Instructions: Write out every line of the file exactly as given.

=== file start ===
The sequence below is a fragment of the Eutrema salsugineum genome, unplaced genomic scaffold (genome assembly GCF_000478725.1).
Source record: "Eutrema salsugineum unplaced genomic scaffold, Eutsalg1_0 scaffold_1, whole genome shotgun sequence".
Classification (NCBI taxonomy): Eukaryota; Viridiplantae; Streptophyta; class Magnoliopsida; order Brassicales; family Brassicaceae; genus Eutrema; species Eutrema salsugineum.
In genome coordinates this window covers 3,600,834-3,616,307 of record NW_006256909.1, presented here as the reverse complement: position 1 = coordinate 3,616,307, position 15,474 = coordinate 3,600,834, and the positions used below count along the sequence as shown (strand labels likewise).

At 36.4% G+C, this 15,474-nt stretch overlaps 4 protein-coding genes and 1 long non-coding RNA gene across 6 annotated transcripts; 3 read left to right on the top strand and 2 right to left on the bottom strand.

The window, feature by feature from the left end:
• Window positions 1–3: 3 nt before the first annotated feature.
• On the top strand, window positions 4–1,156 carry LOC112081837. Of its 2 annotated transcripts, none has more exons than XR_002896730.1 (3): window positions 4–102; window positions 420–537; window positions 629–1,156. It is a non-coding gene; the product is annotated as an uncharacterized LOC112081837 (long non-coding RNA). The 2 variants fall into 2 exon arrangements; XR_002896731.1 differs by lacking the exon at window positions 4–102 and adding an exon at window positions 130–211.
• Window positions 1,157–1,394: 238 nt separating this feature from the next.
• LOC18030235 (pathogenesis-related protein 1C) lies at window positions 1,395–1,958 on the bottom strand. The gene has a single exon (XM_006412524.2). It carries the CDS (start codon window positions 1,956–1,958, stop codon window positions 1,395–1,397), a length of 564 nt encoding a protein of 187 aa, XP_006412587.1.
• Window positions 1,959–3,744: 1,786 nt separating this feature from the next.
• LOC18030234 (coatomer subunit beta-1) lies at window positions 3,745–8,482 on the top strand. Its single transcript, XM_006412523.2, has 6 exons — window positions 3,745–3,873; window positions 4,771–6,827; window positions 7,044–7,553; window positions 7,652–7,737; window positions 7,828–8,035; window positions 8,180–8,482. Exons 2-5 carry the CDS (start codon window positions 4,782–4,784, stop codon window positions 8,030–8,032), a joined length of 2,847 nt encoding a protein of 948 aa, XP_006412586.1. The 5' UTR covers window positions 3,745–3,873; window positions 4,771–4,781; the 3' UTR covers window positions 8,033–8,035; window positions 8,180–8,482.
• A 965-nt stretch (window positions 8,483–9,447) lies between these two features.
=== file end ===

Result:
The sequence below is a fragment of the Eutrema salsugineum genome, unplaced genomic scaffold (genome assembly GCF_000478725.1).
Source record: "Eutrema salsugineum unplaced genomic scaffold, Eutsalg1_0 scaffold_1, whole genome shotgun sequence".
Classification (NCBI taxonomy): Eukaryota; Viridiplantae; Streptophyta; class Magnoliopsida; order Brassicales; family Brassicaceae; genus Eutrema; species Eutrema salsugineum.
In genome coordinates this window covers 3,600,834-3,616,307 of record NW_006256909.1, presented here as the reverse complement: position 1 = coordinate 3,616,307, position 15,474 = coordinate 3,600,834, and the positions used below count along the sequence as shown (strand labels likewise).

At 36.4% G+C, this 15,474-nt stretch overlaps 4 protein-coding genes and 1 long non-coding RNA gene across 6 annotated transcripts; 3 read left to right on the top strand and 2 right to left on the bottom strand.

The window, feature by feature from the left end:
• Window positions 1–3: 3 nt before the first annotated feature.
• On the top strand, window positions 4–1,156 carry LOC112081837. Of its 2 annotated transcripts, none has more exons than XR_002896730.1 (3): window positions 4–102; window positions 420–537; window positions 629–1,156. It is a non-coding gene; the product is annotated as an uncharacterized LOC112081837 (long non-coding RNA). The 2 variants fall into 2 exon arrangements; XR_002896731.1 differs by lacking the exon at window positions 4–102 and adding an exon at window positions 130–211.
• Window positions 1,157–1,394: 238 nt separating this feature from the next.
• LOC18030235 (pathogenesis-related protein 1C) lies at window positions 1,395–1,958 on the bottom strand. The gene has a single exon (XM_006412524.2). It carries the CDS (start codon window positions 1,956–1,958, stop codon window positions 1,395–1,397), a length of 564 nt encoding a protein of 187 aa, XP_006412587.1.
• Window positions 1,959–3,744: 1,786 nt separating this feature from the next.
• LOC18030234 (coatomer subunit beta-1) lies at window positions 3,745–8,482 on the top strand. Its single transcript, XM_006412523.2, has 6 exons — window positions 3,745–3,873; window positions 4,771–6,827; window positions 7,044–7,553; window positions 7,652–7,737; window positions 7,828–8,035; window positions 8,180–8,482. Exons 2-5 carry the CDS (start codon window positions 4,782–4,784, stop codon window positions 8,030–8,032), a joined length of 2,847 nt encoding a protein of 948 aa, XP_006412586.1. The 5' UTR covers window positions 3,745–3,873; window positions 4,771–4,781; the 3' UTR covers window positions 8,033–8,035; window positions 8,180–8,482.
• A 965-nt stretch (window positions 8,483–9,447) lies between these two features.